The recent consecration of Mary Glasspool to the office of bishop in the Episcopal Church is one more threat to the connectional system that binds the Anglican Communion together. For many Anglicans the fact that a woman is ordained is cause enough for deep distress. The fact that this new bishop lives in a same-sex partnership compounds the challenge and calls into question whether the connections that hold the Anglican Communion together will be strong enoughto accomplish their purpose.
These developments in a tightly connected system have been especially interesting to me because I work and worship in as loosely connected a church as one can find—the Christian Church (Disciples of Christ). Despite my church’s witness for Christian unity, this communion has for more than 200 years been marked by fractures, schisms, and the gradual drifting apart that leads to full separation.
The debate in the Episcopal Church, theologian Ellen K. Wondra wrote in 2005, is concerned with perennial tensions in the understanding of the church: “tensions between unity and diversity, and between autonomy and communion.” The recommendations by an international commission of the Anglican Communion referred to “instruments of unity,” systems that give “clear priority to unity over diversity, to community over autonomy, and to centralization of authority at the international level.”
While acknowledging the need for stronger instruments of unity, Wondra gives even stronger support to processes that would help her church discern God’s actions in the world and “especially how God is offering us direction and guidance through ideas and events and practice that we find more frequently outside the church than we do inside it.”
The tensions that Wondra describes are felt across the full spectrum of churches, and the tendencies today seem to favor splitting up rather than staying together. In a conference on religion in the Pacific Northwest (see my column dated May 24), historian Patricia O’Connell Killen declared that “the congregationalists have won,” by which she meant that regardless of the formal polity of a communion, the power of the local church seems to win the battles.
Wondra implies that in the gender-based debates, the move away from central control encourages the development of new understandings of the church. Important developments in church life, including the acceptance of divorced people and the ordination of women, have come from congregations and dioceses that stretched, perhaps defied, the norms of their ecclesial families.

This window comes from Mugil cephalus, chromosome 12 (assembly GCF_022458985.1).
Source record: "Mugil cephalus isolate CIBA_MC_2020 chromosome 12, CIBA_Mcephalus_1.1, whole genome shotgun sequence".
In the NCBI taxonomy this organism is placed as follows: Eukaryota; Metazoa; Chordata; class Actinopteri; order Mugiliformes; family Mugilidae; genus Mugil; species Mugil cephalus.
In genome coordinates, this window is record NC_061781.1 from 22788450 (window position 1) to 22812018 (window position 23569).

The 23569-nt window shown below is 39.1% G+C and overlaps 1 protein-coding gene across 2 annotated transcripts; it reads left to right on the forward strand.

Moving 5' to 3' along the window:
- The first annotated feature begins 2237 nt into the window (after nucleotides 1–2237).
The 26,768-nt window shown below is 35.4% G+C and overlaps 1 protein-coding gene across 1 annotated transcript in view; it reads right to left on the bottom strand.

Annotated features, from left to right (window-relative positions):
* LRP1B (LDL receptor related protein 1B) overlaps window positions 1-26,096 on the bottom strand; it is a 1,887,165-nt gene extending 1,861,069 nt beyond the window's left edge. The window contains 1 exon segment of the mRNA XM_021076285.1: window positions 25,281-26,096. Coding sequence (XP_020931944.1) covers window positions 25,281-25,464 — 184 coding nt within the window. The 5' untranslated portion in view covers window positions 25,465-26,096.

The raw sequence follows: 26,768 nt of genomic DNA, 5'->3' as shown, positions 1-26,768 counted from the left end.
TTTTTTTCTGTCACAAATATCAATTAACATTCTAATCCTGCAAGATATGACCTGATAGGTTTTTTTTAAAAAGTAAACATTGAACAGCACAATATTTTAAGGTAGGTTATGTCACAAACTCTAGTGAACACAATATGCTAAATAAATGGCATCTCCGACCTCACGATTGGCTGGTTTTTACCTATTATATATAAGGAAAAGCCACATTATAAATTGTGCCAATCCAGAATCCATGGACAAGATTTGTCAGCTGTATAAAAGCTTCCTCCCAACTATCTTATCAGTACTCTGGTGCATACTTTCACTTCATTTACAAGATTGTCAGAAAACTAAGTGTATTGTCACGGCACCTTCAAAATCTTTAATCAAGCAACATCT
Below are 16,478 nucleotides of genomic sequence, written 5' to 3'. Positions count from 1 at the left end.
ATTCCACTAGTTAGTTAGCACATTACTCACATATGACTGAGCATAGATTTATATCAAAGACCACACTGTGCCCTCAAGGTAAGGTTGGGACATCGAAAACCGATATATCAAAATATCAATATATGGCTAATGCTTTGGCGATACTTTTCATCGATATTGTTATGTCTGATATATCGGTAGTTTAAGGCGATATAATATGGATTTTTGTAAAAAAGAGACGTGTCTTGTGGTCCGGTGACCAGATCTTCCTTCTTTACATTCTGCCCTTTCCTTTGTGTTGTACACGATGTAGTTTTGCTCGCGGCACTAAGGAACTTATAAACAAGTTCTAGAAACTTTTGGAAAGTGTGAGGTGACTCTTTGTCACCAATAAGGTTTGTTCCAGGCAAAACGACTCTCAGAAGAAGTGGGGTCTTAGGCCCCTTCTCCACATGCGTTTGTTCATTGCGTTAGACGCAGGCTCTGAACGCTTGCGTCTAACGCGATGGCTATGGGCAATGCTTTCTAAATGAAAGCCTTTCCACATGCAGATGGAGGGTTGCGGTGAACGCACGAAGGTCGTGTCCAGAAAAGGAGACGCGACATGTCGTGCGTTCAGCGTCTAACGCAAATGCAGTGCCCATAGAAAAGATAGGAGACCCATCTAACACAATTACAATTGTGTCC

The movement toward the local, however, is often inspired and empowered by people who are determined to preserve an existing church culture rather than open it to the new, as is seen in many of the parishes now leaving their dioceses. I am inclined to believe that Killen’s congregationalists—perhaps localists is a better word—have more often held back progress and that new ideas and incentives to try them have tended to come from the more connected parts of ecclesial networks.
For me, and for many other people in the churches, the apparent victory of the localists is therefore not a happy development. It means that the gospel and its implications for life in the world are more likely to be no larger than what we and the people immediately around us are able or willing to understand and accept.
Throughout the church’s history, one resolution to this problem has been expressed by the idea of covenant. We bind ourselves to one another with promises of respect and loyalty. Our mutual allegiance to a common center—faith in Christ, commitment to the Scriptures, shared history—is declared to be enough to keep us together despite the strains that come over time.
Unfortunately, the determination to be correct, and to insist that others live according to our understanding of correctness, constantly puts covenantal relations to the test. Even when connectional systems—the instruments of unity—reinforce the covenants, the center may not hold. I am too much the congregationalist, however, to encourage the strengthening of the systems of control. Is not the better course of action to focus our energy upon reaffirming the theological center that empowers the covenant? And to engage in open, vigorous, principled discussions at every level of church life?
Wondra concludes her address with the prayer that this kind of discussion will strengthen the “bonds of affection” that maintain “the cohesion” of her church.” My prayer is that this same kind of conversation will persuade us all “to be united in the same mind and purpose” (1 Cor. 1:10).
Ellen K. Wondra’s address “The Highest Degree of Communion Possible,” is published in Anglican Theological Review 87/2 (Spring 2005), 136-206).